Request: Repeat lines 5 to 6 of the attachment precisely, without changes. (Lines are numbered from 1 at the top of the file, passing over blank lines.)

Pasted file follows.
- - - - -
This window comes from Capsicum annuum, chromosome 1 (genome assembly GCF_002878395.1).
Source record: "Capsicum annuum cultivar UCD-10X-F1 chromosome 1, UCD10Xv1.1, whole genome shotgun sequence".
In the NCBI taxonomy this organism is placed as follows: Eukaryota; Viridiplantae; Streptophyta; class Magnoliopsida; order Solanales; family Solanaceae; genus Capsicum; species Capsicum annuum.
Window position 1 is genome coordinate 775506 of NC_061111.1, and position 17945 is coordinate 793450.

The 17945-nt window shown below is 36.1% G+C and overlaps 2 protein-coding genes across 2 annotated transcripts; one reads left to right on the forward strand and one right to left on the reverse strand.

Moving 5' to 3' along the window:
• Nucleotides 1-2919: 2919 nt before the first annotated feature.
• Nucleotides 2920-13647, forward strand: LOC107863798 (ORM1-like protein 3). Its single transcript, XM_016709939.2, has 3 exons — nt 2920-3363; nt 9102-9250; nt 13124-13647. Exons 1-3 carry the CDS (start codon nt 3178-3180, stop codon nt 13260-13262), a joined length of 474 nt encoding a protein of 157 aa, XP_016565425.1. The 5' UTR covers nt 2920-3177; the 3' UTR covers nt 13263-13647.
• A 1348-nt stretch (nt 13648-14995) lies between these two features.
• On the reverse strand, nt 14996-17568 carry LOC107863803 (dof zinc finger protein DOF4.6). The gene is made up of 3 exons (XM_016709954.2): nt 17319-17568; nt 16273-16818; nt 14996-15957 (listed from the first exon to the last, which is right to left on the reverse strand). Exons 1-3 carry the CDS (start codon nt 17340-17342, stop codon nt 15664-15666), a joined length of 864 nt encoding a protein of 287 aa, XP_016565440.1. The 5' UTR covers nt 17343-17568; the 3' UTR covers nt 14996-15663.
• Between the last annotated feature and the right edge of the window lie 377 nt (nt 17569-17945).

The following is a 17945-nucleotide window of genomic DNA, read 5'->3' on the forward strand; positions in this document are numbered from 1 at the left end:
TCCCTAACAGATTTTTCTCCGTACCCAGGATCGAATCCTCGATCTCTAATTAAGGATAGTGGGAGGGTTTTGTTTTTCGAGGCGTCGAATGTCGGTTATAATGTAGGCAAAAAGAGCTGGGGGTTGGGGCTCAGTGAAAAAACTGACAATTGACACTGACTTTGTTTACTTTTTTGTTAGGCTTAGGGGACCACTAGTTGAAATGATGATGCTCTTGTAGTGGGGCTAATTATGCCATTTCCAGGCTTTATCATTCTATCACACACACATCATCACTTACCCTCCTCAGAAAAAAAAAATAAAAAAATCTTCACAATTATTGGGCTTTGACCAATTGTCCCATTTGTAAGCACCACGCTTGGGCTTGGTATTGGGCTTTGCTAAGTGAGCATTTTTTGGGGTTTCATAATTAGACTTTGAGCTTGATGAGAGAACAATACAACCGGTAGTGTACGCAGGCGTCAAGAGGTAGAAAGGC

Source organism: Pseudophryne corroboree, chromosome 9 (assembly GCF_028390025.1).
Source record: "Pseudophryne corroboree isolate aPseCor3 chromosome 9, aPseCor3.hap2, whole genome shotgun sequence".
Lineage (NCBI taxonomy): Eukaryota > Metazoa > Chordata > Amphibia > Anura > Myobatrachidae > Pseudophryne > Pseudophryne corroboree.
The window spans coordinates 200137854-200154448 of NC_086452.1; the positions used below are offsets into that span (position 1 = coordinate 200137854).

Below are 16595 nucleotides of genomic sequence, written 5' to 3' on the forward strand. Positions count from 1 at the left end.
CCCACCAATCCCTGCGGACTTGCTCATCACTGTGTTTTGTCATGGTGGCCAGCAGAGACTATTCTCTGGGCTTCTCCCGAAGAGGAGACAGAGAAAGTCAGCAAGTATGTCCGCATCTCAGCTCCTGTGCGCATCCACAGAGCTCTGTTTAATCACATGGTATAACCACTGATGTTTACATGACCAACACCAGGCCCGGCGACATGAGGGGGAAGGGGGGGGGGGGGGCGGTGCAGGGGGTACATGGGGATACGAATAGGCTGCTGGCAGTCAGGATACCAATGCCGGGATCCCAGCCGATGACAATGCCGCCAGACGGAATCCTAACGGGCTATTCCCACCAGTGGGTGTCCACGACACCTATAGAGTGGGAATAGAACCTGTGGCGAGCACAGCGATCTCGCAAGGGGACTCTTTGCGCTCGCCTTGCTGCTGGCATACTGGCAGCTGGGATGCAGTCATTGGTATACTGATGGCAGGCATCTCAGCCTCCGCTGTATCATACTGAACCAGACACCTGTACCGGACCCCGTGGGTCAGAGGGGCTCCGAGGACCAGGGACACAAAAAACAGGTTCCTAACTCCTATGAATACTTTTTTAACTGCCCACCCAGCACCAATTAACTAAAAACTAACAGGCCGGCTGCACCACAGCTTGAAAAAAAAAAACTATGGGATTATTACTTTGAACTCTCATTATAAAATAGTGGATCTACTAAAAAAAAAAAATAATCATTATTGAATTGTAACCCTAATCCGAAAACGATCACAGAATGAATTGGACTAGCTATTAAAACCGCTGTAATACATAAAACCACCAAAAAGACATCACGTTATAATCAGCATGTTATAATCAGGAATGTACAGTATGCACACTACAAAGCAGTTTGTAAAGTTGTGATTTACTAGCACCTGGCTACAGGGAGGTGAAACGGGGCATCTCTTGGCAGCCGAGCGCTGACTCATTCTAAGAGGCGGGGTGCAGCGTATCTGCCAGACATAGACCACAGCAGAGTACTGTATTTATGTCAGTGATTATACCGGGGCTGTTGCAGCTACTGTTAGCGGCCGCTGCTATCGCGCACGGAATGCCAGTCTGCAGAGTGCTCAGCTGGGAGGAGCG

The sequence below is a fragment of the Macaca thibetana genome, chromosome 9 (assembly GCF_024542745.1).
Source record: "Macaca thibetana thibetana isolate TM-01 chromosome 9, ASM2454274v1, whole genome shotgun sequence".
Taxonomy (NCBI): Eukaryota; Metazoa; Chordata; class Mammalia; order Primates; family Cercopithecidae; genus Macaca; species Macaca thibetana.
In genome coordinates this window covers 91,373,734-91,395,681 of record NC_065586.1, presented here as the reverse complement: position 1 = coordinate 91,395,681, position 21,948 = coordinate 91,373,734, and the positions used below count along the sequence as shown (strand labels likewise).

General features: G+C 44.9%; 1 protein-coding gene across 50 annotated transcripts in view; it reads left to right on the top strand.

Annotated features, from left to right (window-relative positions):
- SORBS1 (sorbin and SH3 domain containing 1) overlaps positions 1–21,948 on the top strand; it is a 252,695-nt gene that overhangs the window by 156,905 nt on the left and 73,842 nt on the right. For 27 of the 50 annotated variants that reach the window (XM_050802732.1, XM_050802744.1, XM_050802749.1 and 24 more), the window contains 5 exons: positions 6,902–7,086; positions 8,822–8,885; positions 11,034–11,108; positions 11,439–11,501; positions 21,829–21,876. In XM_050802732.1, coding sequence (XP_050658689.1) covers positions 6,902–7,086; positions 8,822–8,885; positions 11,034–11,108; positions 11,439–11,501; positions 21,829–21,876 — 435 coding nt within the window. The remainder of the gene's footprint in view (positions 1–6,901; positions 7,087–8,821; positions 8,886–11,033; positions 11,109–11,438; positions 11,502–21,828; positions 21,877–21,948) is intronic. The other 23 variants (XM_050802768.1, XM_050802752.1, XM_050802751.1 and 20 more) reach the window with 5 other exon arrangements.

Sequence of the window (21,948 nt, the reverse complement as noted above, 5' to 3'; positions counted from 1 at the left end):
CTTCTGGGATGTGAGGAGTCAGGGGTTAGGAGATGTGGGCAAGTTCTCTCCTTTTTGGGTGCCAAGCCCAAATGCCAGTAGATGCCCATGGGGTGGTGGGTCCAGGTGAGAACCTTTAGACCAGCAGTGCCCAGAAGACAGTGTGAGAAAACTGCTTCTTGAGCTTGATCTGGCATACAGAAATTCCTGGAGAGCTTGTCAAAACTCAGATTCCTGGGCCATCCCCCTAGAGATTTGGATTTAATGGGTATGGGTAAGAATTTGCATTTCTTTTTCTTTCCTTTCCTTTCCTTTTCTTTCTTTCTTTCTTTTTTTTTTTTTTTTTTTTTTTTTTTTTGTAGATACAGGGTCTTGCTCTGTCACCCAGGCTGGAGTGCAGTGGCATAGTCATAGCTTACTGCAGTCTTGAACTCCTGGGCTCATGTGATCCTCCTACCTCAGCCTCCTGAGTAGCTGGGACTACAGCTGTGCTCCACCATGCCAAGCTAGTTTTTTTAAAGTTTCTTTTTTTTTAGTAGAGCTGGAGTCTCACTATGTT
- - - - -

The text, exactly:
The 17945-nt window shown below is 36.1% G+C and overlaps 2 protein-coding genes across 2 annotated transcripts; one reads left to right on the forward strand and one right to left on the reverse strand.

Moving 5' to 3' along the window: